A migratory life-cycle release-recapture model for salmonid PIT-tag investigations

  • Rebecca A. Buchanan
  • John R. Skalski


Since 1987, millions of juvenile salmonids (smolts; Oncorhynchus species) in the Snake and upper Columbia rivers have been tagged with Passive Integrated Transponder (PIT) tags, and detected at hydroelectric projects as theymigrate downriver to the Pacific Ocean. Since the late 1990s, detection of PIT-tagged adults has been possible at some dams. Existing release-recapture models are designed for either juvenile data or adult data, but not both.We present amigratory life-cycle release-recapture model that follows tagged individuals from their release as juveniles through their return migration as adults, accounting for downstream barge transportation of juveniles, right-censoring due to known removals at dams, and adult age at maturity. This branching model estimates river survival, age-specific probabilities of adult return, and relative effects of smolt transportation on survival. Performance measures are defined using model parameters. We analyze a dataset of 58,447 PIT-tagged summer Chinook salmon released in 2000 in the Snake River. For nontransported fish, juvenile survival from passage at Lower Granite Dam to Bonneville Dam was estimated at 60.3% (\(\widehat{SE} = 8.1\% \)), and the ocean return probability to Bonneville was estimated at 4.5% (\(\widehat{SE} = 0.7\% \)). The smolt-to-adult ratio (SAR) for the entire release group was estimated at 2.0% (\(\widehat{SE} = 0.09\% \)), and perceived inriver adult survival was estimated at 87.1% (\(\widehat{SE} = 1.7\% \)).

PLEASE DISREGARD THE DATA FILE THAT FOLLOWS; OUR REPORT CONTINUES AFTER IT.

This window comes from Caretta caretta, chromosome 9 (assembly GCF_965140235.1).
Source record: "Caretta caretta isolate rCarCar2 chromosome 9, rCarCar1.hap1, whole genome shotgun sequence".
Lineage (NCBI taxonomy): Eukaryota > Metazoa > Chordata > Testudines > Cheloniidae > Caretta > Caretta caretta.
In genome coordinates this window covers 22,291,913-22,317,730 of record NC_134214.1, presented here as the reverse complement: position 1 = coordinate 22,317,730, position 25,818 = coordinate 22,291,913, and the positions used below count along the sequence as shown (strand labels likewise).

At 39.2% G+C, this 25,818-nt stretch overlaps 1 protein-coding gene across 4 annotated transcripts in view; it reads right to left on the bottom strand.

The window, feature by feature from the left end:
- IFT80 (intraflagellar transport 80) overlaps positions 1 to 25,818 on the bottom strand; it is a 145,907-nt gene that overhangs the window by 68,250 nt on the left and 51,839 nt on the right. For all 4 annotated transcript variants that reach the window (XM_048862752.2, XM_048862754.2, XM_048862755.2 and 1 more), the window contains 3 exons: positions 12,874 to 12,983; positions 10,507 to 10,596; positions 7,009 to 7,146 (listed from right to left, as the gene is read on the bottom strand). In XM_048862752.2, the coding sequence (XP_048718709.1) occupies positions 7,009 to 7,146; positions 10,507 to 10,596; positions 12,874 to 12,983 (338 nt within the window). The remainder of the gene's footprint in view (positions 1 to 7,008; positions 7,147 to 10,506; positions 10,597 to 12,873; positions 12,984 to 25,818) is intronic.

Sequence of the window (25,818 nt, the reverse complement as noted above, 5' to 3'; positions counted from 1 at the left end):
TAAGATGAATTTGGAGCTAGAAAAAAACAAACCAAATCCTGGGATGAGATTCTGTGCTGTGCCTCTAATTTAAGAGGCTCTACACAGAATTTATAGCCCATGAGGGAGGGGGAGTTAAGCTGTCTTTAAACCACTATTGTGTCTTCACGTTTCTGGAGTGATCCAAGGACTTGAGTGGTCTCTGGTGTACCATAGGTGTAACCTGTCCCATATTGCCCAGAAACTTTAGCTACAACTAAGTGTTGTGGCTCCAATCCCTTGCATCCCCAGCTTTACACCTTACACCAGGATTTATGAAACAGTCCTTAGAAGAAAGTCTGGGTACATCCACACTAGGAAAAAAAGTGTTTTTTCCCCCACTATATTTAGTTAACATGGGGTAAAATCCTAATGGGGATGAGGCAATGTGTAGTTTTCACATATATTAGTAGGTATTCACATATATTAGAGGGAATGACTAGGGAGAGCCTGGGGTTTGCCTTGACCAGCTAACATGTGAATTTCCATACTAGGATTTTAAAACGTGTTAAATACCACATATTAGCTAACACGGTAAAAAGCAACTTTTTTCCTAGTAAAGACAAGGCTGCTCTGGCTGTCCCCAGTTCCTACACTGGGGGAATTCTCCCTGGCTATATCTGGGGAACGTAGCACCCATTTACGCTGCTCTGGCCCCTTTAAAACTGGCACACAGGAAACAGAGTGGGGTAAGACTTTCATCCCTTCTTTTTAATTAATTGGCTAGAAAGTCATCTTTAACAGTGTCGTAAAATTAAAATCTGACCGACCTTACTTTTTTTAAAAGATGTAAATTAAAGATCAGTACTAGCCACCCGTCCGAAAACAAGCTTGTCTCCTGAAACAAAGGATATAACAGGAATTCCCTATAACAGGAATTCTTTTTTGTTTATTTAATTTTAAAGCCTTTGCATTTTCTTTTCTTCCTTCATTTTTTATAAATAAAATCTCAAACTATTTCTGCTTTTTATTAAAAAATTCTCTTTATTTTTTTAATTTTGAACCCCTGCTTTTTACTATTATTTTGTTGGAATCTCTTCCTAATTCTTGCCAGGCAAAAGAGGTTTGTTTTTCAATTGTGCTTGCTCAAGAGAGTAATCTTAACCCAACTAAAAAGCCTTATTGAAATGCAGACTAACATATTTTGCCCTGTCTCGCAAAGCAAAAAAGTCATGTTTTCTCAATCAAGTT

Key Words

Age-class model Chinook salmon Columbia River Mark-recapture Smolt-to-adult ratio Smolt transportation 


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Copyright information

© International Biometric Society 2007

Authors and Affiliations

  1. 1.School of Aquatic and Fishery SciencesUniversity of WashingtonSeattle

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